Sludged: Roughly 200,000 gallons of sludge and wastewater escaped from a temporary, unpermitted lagoon at Arbre Farms near Walkerville, Michigan (northeast of Muskegon). The 900-acre farm processes fruits and vegetables from its own farm and other operations into frozen food products. The pollution made its way into the Big South Branch of the Pere Marquette River, which flows into Lake Michigan. Although Michigan’s Department of Environment, Great Lakes and Energy (EGLE) responded to the spill, they did not inform the public. EGLE has said the waste poses no public health risk, although it could endanger fish and other aquatic life. It’s unclear if Arbre farms will face fines or other enforcement actions. (Freep)
Electric avenue: U.S. Rep. Debbie Dingell has been organizing meetings for labor and environmental groups, including The United Auto Workers, the League of Conservation Voters, Environmental Defense Fund, Sierra Club, and others to discuss policy that would cut greenhouse gases while also protecting jobs as the auto industry shifts to electric vehicles. “So many times, we make false choices, it’s one or the other (protecting the environment or jobs). The environmentalists are listening to labor talk about the challenges, they’re trying to understand them, and we’re working on policy solutions that do both,” Dingell said. Labor unions note that electric vehicles last longer, require fewer parts, and need less maintenance, all of which could mean fewer jobs. Yet losses in car manufacturing could be made up by battery plants and charging operations. Union leaders are pushing Ford and General Motors to extend union contracts to joint ventures for battery production. (Detroit News)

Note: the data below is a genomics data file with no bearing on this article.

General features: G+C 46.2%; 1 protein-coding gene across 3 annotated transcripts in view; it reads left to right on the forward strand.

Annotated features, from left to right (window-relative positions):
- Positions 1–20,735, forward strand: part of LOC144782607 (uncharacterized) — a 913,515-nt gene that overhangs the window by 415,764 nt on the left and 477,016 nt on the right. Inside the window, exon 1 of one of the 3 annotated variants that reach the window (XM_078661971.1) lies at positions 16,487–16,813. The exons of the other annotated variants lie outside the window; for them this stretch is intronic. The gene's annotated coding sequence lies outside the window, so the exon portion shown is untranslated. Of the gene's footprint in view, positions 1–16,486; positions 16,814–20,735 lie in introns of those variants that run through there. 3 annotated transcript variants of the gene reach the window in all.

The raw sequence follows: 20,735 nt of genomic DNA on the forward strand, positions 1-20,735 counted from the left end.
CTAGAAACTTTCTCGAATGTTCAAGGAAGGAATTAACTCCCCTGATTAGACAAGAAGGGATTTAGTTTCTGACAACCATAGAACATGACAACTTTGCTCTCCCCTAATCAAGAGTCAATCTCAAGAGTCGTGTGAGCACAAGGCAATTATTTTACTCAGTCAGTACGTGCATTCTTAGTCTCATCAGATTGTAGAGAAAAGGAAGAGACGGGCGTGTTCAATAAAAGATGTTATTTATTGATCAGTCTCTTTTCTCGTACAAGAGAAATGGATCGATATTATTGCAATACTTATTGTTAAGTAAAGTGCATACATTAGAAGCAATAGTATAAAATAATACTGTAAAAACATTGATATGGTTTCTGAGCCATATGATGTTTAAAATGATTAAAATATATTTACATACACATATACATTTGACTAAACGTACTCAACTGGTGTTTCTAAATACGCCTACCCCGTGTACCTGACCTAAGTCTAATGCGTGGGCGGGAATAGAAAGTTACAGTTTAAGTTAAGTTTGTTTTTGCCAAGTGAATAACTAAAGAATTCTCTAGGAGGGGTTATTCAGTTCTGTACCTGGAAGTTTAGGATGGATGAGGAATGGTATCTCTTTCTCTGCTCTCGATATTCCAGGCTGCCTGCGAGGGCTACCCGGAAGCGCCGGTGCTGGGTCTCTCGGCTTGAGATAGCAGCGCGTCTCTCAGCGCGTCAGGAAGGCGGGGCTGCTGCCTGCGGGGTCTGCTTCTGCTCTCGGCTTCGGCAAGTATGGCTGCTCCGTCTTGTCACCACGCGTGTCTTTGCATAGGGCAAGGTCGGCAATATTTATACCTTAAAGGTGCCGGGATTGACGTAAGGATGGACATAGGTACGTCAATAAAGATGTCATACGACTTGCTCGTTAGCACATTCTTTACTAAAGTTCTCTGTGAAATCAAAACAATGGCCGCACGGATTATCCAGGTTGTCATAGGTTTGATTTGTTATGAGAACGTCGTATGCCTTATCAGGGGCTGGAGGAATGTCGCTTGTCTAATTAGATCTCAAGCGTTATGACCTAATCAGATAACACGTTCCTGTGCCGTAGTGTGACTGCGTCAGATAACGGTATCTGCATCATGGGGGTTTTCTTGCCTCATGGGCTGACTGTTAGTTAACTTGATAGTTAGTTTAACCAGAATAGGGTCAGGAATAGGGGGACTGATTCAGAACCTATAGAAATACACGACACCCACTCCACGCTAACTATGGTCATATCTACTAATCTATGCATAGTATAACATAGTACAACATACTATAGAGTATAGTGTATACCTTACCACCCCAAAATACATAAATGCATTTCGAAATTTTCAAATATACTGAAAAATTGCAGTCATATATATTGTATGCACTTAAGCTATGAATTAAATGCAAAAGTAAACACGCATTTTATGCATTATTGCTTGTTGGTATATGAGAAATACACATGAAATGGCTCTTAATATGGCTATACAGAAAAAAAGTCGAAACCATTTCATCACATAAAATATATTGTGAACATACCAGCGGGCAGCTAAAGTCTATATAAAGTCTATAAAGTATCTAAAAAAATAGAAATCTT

Scrapped: In a move that could signal where the Biden administration stands on environmental justice, Environmental Protection Agency head Michael S. Regan has raised concerns about General Iron’s car shredding facility that was due to be moved to a predominantly Latinx community in Chicago’s Southeast Side neighborhood. “Substantial data indicate the current conditions facing Chicago’s southeast side epitomize the problem of environmental injustice, resulting from more than a half-century of prior actions,” said Regan in a letter to Chicago Mayor Lori Lightfoot. “This neighborhood currently ranks at the highest levels for many pollution indicators.” Lightfoot has suspended General Iron’s permit review for the facility until a study to determine its health effects on the community has been completed. (Chicago Sun Times)
Heating up: New data released by the National Oceanic and Atmospheric Administration (NOAA) shows how America’s climate is changing, and it looks like Michigan is getting much hotter and much wetter. Large portions of the state are 1.5 Fahrenheit warmer compared to the 20th-century average, and see 9% more precipitation. And another batch of data released by the Environmental Protection Agency this week shows that a warming climate is producing bigger wildfires that start earlier in the year, more heatwaves, and an increase in flooding. “There is no small town, big city or rural community that is unaffected by the climate crisis,” EPA head Regan said. “Americans are seeing and feeling the impacts up close, with increasing regularity.” (NY Times)